Department of English
Cockefair Hall 16F
FAX (816) 235-1307
Jennifer Phegley, Professor and Associate Chair of English, (B.A. in English and History, Texas State University, 1992; M.A. in English, The Ohio State University, 1995; Ph.D. in English, The Ohio State University, 1999).
Areas of Specialization: Victorian Periodicals; Authorship, Reading, and Publishing in the 19th Century; Transatlantic Studies; Sensation Fiction; Pedagogy.
Author of Courtship and Marriage in Victorian England (Praeger 2012) and Educating the Proper Woman Reader: Victorian Family Literary Magazines and the Cultural Health of the Nation (The Ohio State University Press 2004). Co-editor of Transatlantic Sensations (with John Barton and Kristin Huston; Ashgate 2012); Teaching Nineteenth-Century Fiction (with Andrew Maunder; Palgrave 2010), and Reading Women: Literary Figures and Cultural Icons from the Victorian Age to the Present (with Janet Badia; University of Toronto Press 2005).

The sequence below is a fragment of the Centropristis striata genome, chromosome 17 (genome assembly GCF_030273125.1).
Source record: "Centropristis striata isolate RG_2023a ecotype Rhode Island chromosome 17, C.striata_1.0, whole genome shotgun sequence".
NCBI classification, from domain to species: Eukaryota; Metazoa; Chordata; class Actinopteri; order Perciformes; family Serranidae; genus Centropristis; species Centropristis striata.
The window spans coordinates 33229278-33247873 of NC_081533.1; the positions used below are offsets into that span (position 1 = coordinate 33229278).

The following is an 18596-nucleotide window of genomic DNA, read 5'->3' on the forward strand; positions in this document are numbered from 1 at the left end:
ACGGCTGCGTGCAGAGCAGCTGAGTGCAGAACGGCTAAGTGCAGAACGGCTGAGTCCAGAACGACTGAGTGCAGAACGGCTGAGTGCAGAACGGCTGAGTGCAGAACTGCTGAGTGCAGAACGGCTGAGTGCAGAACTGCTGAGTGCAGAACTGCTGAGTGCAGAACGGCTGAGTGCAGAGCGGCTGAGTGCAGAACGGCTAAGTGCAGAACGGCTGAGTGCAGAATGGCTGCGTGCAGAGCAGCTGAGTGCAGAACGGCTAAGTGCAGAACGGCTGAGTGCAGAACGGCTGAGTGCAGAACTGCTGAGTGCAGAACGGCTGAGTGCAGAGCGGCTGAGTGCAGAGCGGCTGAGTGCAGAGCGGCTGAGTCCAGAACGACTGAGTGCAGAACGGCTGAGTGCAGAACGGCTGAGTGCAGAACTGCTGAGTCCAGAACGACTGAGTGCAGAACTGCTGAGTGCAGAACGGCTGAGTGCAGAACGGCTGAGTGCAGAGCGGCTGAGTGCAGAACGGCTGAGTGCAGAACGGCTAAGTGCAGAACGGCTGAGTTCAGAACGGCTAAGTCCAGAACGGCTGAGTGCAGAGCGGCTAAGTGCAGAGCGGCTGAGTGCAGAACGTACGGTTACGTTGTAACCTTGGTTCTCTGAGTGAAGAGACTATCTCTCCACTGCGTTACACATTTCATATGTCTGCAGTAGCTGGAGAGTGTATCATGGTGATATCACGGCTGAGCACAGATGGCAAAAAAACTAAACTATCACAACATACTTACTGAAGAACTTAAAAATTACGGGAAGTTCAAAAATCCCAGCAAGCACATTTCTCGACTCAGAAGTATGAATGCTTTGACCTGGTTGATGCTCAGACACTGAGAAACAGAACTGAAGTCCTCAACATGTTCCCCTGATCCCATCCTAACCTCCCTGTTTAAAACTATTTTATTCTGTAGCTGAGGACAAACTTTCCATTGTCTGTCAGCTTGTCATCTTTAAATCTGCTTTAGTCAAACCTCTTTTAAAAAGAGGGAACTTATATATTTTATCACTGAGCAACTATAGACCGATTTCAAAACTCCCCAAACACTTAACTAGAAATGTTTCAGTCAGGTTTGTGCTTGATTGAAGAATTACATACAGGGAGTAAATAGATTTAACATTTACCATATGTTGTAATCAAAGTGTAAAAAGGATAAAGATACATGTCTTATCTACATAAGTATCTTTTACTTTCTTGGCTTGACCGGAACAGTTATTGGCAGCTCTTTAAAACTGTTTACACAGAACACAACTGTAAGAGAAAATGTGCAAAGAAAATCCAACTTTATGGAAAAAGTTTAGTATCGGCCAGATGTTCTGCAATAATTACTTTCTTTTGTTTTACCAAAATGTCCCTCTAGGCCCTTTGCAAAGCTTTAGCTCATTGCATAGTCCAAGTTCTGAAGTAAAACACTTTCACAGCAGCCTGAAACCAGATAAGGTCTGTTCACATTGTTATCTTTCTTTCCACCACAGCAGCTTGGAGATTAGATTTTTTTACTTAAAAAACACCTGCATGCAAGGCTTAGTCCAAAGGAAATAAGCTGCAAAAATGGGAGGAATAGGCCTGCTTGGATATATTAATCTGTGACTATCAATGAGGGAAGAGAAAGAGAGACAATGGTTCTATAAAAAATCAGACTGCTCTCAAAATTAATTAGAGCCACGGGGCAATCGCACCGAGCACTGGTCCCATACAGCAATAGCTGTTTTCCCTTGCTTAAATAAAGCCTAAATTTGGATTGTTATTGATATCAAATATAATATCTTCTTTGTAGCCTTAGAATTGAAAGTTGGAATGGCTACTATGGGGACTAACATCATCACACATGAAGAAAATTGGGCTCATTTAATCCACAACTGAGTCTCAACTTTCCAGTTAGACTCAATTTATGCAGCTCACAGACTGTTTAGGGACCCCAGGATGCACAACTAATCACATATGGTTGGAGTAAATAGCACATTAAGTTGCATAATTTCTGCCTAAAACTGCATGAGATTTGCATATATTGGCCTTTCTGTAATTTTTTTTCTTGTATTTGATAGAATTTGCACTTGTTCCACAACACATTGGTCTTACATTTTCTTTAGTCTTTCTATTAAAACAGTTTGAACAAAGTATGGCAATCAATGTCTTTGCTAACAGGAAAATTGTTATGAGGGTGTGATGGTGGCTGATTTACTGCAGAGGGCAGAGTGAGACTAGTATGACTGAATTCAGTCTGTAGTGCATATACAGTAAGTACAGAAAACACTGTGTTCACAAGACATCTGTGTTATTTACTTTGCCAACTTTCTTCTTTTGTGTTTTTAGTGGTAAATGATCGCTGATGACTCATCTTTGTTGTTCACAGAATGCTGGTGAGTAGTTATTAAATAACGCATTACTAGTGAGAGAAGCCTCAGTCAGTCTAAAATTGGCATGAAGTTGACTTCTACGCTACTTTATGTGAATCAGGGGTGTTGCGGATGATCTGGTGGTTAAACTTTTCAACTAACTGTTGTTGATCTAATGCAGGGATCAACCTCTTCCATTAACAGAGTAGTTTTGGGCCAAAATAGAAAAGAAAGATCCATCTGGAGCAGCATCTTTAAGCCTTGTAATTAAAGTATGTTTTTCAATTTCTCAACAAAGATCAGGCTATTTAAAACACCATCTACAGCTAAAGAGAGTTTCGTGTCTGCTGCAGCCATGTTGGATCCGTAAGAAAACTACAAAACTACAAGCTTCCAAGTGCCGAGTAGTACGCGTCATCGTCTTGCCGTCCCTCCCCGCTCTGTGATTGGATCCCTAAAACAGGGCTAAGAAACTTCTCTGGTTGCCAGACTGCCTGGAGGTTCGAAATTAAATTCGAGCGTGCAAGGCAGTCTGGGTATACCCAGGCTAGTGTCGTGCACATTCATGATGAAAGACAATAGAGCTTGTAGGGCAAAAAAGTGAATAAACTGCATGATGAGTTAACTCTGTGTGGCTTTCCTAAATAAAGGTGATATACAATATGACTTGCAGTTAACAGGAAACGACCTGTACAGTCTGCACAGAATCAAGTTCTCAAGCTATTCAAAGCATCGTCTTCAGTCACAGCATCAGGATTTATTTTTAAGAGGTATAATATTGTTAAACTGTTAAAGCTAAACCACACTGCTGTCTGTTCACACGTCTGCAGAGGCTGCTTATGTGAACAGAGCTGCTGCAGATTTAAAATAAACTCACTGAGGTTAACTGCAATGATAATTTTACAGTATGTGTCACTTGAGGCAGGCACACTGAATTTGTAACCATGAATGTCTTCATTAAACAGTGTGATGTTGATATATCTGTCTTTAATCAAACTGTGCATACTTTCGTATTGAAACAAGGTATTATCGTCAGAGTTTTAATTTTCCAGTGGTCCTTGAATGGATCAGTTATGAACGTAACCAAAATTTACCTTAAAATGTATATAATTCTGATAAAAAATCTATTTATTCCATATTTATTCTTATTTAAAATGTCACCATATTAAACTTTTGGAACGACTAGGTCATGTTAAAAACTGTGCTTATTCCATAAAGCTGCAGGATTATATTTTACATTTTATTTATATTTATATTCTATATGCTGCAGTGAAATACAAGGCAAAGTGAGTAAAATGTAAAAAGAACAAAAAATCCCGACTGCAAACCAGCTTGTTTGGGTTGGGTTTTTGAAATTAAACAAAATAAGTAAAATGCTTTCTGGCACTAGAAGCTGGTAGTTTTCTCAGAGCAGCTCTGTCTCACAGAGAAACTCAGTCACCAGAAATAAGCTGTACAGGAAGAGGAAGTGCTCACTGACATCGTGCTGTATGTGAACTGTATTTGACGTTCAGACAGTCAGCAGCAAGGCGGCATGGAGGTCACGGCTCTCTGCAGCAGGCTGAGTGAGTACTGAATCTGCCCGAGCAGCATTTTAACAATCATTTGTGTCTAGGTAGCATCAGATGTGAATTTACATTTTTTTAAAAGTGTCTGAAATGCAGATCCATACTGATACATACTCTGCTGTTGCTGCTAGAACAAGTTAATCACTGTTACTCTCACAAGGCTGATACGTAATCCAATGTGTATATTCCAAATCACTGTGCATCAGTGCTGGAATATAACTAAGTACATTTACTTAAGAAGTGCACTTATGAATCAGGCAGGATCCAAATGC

My latest book project, Magazine Mavericks: John Maxwell, Samuel Beeton, and the Development of Niche-Market Periodicals in Mid-Nineteenth-Century England, examines John Maxwell’s working-class family magazines and Samuel Beeton’s women’s, boys’ and girls’ magazines established in London between the 1850s and the 1870s. The book explores three major questions: How and why did these entrepreneurial publishers conceptualize new magazine formats to shape and reach neglected audiences? What role did their collaborations with the remarkable women in their lives, authors Mary Elizabeth Braddon, Isabella Beeton, and Matilda Brown, have on their innovative publishing ventures? And, finally, what impact did these media moguls have on the Victorian periodical industry and on our contemporary publishing practices? This project provides the first comprehensive study of the niche-market magazines founded by these neglected publishing entrepreneurs who risked everything, achieved great successes, and suffered devastating losses in their efforts to shape new markets for literature.